Other areas of psychological research are concerned with the topic of children's "social cognitions," which subsumes the topic of morals and considers other issues such as empathy, attribution, and motivations. One area that has come to light is the issue of the effect of the emotions on cognitions and their contribution to moral judgments. For example, it has been shown that people in a good mood are more likely to help someone else than those in a bad mood. Expanding on this premise, other research has demonstrated that even the way people perceive an object or situation is closely linked to their psychological or emotional states at the time. Even concrete perceptions can be changed by a person's state of being. One example is that people who are poor actually judge the size of a quarter to be larger than do people who are rich.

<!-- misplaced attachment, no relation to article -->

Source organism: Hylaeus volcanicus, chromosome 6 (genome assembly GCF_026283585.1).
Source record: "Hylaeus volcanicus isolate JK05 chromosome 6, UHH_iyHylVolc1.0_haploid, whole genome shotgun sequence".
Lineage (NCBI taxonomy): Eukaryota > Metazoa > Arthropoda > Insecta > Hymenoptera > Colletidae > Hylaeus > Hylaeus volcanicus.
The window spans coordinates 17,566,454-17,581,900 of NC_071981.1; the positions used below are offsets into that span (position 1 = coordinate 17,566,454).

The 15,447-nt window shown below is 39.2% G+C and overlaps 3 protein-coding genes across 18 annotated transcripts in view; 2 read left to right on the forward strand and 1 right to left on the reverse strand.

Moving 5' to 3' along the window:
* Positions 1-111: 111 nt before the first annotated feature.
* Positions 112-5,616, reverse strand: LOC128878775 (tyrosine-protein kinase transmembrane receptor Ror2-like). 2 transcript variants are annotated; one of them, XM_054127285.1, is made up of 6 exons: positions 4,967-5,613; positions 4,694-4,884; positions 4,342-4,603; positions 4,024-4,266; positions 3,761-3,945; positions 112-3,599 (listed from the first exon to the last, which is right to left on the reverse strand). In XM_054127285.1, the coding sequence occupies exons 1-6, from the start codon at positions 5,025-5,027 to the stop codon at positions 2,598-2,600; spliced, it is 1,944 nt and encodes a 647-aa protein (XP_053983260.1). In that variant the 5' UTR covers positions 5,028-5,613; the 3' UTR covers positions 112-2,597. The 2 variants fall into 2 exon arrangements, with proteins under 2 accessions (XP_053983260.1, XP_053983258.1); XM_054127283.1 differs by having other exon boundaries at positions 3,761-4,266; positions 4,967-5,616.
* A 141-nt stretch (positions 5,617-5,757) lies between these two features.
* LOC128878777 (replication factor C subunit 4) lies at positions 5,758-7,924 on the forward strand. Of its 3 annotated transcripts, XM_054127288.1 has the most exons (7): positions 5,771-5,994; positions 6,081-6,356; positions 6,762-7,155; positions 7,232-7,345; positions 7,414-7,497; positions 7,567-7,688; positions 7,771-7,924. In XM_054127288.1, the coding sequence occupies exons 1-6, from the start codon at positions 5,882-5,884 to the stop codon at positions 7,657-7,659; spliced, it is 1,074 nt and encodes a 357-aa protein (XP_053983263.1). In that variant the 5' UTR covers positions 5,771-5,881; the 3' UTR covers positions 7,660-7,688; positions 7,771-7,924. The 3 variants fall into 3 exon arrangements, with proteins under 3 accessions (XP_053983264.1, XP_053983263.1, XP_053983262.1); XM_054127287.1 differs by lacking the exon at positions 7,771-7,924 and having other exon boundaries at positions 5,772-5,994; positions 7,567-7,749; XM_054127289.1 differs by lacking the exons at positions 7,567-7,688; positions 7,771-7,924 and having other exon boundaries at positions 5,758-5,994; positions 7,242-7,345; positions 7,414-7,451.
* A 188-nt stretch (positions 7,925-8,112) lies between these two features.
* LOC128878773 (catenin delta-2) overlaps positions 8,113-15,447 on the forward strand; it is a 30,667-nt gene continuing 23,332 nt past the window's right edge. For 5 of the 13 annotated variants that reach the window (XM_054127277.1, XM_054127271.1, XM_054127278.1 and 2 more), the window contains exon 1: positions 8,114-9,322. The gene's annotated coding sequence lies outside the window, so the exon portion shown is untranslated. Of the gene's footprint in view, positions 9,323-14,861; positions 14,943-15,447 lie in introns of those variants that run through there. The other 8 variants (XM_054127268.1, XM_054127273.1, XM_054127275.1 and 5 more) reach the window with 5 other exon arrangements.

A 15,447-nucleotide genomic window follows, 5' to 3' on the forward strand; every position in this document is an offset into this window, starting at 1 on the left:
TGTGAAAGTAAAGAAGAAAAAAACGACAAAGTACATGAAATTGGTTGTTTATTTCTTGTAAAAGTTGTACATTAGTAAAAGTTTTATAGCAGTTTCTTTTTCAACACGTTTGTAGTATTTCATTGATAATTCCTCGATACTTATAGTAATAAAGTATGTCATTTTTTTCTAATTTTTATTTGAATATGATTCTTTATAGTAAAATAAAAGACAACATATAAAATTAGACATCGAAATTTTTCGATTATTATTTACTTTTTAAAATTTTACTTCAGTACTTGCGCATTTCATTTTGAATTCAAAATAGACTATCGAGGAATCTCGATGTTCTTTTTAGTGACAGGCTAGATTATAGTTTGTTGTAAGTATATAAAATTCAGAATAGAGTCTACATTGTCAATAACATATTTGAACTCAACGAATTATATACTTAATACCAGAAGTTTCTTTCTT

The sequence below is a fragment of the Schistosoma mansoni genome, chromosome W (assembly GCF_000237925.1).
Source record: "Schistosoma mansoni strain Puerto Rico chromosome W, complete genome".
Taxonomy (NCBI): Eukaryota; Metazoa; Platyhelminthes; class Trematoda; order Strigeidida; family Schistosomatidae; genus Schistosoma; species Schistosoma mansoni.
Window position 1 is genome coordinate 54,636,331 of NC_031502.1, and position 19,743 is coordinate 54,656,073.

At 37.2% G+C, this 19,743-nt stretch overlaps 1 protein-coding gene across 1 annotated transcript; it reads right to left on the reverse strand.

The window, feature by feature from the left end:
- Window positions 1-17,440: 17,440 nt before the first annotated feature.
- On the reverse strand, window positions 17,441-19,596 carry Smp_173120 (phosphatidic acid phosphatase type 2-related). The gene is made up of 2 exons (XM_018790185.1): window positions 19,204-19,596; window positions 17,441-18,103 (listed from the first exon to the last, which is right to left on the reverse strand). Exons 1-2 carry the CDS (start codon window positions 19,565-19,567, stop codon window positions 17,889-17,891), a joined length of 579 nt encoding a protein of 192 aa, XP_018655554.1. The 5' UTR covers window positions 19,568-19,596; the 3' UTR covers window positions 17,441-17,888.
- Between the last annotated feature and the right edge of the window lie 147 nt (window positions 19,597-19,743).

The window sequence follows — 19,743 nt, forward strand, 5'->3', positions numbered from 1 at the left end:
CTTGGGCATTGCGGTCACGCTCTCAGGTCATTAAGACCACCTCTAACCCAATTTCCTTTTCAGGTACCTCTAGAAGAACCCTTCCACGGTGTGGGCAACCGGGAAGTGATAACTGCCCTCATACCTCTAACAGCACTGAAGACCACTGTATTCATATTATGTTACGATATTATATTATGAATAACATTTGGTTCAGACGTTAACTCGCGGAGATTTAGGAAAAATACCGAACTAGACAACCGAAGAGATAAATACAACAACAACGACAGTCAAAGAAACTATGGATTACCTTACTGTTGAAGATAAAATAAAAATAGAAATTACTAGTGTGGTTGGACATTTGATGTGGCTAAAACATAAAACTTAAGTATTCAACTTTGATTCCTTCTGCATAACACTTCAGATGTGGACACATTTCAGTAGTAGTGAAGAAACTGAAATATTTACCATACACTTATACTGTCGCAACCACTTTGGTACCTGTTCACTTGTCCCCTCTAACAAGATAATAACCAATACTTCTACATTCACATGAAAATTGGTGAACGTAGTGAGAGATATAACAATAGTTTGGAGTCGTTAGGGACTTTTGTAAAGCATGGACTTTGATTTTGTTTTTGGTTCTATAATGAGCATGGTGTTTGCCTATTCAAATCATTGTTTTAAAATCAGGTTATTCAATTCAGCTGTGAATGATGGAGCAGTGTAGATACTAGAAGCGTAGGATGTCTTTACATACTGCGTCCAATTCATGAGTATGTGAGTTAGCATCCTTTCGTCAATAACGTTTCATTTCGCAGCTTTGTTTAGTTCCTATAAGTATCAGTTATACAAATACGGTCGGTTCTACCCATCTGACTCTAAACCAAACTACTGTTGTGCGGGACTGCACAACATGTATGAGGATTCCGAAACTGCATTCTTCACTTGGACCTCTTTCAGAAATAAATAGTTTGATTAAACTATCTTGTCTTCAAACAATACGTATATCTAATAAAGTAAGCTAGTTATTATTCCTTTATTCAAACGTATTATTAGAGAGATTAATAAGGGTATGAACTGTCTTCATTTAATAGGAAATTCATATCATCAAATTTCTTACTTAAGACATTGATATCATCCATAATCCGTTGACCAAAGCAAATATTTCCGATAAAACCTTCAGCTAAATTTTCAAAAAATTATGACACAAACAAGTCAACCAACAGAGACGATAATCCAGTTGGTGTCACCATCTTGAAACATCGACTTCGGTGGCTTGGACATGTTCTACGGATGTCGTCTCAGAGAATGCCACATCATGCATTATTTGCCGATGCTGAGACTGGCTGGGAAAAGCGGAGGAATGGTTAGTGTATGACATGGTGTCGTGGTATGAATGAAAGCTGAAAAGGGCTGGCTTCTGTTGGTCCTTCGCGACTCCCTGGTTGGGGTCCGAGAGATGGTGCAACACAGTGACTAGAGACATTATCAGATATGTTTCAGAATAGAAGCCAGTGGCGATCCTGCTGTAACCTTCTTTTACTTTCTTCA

As cognitive theories begin to consider the interactive components that emotions have in cognitions, new methods of study and new theoretical predictions will change the way cognitive psychologists study such areas as problem solving, decision making, reasoning, and memory. Each of these areas is independently related to the study of moral development and should affect the way psychologists think about how people acquire and think about morality within society.
In addition, as society increases in sophistication and technology, new issues will emerge that will strain old theories. Issues that are particular to new generations will result in new ways of thinking about morality that were not faced by past generations. The direction that moral development goes is ultimately highly dependent on the problems of the current society.
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